app development

Will Facebook’s acquisition spur the Indian startup sector?

Anup basti

Facebook’s acquisition of Bangalore-based Android app development company Little Eye Labs could create waves in the Indian startup sector.

Little Eye Labs, which helps developers analyze, optimize and measure apps, was acquired by Facebook in January this year. The entire Little Eye Labs team will move to Facebook’s headquarters in California to work on improving the performance of Facebook’s apps.

Little Eye Labs was founded in August 2012 by four programmers: Kumar Rangarajan, who has worked at HP and IBM; Giridhar Murthy, a former Apple employee; Satyam Kandula, an alumnus of IIT Kharagpur; and ex-IBMer Lakshman Kakkirala.

The company’s seed fund came from Venture East Fund and GSF Superangels. The Facebook takeover demonstrates how Indian companies can compete globally.

Subbu Subramanian, Facebook engineering manager, said: “This is an opportunity to welcome some of the industry's most talented engineers to our team.” 

Last year, Facebook acquired Tagtile, another Indian startup, and Google recently acquired three-year-old Indian cyber security firm Impermium.

Investing in Indian entrepreneurs

The BBC suggested the acquisition of Little Eye Labs could signal the start of a continuing trend of US firms going for Indian startups. The startup community in India is already enthused, and many believe that more such acquisitions and transfers will follow.

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According to reports, about 15% of Silicon Valley tech startups have Indian founders.

While Little Eye Labs had Venture East Fund and GSF Superangels on its side, many others fail to get the funding to put their ideas in place. But the Indian government has introduced the India Inclusive Innovation Fund (IIIF) that will create a new class of capital to help scale innovation and entrepreneurial skills. The idea is to support ventures that have the potential to succeed and are profitable, sustainable and scalable.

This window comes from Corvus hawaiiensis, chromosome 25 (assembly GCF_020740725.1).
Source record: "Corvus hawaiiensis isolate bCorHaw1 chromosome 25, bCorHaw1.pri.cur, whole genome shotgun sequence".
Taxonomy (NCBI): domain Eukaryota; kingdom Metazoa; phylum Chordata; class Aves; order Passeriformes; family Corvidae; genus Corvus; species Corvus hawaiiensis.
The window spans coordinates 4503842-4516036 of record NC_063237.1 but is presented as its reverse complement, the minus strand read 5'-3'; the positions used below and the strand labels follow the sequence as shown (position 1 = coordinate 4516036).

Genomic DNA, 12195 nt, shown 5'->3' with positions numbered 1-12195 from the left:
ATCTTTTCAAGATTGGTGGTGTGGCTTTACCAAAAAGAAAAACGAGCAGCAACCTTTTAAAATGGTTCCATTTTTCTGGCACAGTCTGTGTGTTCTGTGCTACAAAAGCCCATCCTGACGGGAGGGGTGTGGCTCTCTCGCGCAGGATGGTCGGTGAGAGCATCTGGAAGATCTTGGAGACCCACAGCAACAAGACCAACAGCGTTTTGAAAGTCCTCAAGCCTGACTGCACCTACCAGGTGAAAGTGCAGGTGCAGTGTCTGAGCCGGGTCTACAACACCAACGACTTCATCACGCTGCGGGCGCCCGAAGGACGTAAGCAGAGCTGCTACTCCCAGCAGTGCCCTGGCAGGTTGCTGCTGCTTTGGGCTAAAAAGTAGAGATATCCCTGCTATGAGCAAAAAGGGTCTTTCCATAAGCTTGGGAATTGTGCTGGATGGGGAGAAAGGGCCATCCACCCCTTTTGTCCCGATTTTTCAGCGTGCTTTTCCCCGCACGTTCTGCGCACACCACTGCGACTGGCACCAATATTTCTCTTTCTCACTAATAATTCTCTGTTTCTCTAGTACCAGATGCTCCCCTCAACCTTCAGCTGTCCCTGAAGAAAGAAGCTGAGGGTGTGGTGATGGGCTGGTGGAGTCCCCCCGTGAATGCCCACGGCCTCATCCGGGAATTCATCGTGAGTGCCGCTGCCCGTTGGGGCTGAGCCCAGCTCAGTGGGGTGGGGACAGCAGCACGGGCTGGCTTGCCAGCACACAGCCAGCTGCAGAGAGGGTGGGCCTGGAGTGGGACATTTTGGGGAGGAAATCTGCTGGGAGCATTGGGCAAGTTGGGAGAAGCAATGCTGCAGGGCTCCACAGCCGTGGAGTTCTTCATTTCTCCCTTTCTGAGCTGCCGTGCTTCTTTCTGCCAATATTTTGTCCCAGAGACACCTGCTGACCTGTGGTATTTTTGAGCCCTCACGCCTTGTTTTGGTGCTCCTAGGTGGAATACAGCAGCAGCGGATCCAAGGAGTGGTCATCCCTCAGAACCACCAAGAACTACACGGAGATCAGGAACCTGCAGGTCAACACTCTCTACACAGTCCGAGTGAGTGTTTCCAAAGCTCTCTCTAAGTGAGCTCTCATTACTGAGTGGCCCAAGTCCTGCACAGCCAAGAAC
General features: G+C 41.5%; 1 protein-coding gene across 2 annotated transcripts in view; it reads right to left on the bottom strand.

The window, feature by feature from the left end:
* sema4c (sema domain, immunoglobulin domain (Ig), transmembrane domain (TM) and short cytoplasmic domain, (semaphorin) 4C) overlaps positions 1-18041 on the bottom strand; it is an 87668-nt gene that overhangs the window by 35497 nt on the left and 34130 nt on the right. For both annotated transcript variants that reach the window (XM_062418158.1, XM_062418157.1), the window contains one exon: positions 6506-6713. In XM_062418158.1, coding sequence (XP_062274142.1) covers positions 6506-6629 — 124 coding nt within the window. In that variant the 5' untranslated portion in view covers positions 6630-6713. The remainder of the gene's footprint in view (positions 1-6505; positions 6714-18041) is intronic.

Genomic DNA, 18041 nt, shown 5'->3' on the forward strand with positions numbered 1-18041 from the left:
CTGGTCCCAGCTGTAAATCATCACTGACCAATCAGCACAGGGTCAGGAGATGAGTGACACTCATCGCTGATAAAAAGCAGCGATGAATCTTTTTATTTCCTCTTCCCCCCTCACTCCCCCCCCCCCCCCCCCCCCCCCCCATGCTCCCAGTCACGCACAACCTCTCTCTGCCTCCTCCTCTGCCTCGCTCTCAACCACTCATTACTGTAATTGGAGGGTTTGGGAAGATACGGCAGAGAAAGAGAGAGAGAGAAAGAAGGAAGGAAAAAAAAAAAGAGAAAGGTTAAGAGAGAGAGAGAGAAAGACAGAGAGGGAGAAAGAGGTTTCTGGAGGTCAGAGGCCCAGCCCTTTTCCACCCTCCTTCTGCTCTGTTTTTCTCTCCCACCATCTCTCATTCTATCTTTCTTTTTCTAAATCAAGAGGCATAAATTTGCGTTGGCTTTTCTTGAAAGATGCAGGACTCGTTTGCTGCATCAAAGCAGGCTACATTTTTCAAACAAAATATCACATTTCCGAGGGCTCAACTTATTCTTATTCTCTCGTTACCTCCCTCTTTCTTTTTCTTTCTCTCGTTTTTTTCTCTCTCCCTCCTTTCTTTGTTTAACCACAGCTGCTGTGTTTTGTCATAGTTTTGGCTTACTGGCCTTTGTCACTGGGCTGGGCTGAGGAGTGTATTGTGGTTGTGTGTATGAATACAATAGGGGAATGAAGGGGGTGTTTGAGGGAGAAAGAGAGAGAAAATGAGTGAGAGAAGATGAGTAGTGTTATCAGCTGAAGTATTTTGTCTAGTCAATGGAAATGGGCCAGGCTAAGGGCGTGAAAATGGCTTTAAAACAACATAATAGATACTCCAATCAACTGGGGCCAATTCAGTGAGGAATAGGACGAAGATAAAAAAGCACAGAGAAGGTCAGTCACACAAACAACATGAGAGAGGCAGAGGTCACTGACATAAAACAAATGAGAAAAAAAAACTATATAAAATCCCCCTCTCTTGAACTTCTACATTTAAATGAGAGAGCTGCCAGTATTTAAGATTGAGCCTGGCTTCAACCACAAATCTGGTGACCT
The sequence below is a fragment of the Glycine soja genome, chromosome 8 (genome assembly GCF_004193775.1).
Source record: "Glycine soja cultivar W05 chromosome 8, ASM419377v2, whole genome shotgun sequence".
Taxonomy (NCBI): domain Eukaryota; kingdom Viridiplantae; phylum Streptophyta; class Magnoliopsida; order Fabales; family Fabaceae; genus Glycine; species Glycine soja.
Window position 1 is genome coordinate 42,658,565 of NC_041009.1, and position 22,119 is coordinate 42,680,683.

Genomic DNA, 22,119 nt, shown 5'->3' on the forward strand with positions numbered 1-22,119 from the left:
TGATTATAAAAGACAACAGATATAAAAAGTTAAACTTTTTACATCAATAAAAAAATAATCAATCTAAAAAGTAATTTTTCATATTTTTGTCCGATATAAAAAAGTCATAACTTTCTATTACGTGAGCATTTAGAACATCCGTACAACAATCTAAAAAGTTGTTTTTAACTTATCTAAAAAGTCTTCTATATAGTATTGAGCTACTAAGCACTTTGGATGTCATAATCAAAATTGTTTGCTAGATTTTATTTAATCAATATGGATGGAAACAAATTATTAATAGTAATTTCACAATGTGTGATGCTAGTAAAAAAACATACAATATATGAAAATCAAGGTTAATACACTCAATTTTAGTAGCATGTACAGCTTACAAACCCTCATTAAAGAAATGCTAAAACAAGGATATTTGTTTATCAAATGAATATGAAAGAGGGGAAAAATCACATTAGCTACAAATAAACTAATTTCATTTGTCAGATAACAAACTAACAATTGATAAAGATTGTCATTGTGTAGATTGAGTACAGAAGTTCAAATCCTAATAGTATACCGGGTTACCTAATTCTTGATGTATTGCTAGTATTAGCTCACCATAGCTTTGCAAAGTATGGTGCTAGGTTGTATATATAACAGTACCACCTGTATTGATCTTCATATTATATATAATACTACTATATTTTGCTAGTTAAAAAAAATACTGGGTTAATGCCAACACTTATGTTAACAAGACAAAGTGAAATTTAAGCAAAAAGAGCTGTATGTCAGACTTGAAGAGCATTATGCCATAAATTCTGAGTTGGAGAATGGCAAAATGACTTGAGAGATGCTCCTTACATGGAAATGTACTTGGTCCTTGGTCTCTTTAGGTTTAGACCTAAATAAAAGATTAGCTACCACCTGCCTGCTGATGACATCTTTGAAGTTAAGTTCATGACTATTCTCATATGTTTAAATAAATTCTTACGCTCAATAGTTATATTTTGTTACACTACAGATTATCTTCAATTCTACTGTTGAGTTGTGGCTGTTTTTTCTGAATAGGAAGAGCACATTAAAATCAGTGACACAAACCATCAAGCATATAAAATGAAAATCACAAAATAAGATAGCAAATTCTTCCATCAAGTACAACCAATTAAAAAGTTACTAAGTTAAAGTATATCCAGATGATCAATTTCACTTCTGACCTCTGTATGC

The IIIF has been conceptualized by the National Innovation Council (NInC) and is supported by Ministry of Micro, Small and Medium Enterprises (MSME). In the private sector too, ventures such as Bharti SoftBank (BSB) are already bankrolling a number of startups.

Subhashish Panigrahi, program officer at the Center for Internet and Society, said: “The startup sector is booming in India. In the past few years many fresher-graduates have started their own organizations. Thinking of surviving from startup used to be even a hard dream. But look at today's generation. It is completely changed. The peculiar thing is that many start working in multinational companies after graduating just to save up money to invest in their own startups. Today, getting sponsors has also become easier.”

Jayant Sinha, a venture capitalist from Mumbai, said Indian startups are entering into appreciable relationships with Silicon Valley: “We are going beyond being seen as a hub for simple outsourcing [to become] the main base for talent and innovation.”

Navneet Kapoor, president and managing director of Target India – the technology unit that supports US retailer Target Corporation – told the Business Standard it is in the process of launching an incubator for startups working in technologies such as analytics, search and content. 

“The startup ecosystem is quite rich in India now; there is plenty of talent and companies. Many of them have one foot in India and the other in the US. We are looking at working with them to learn and hopefully share with them,” Kapoor told the Business Standard.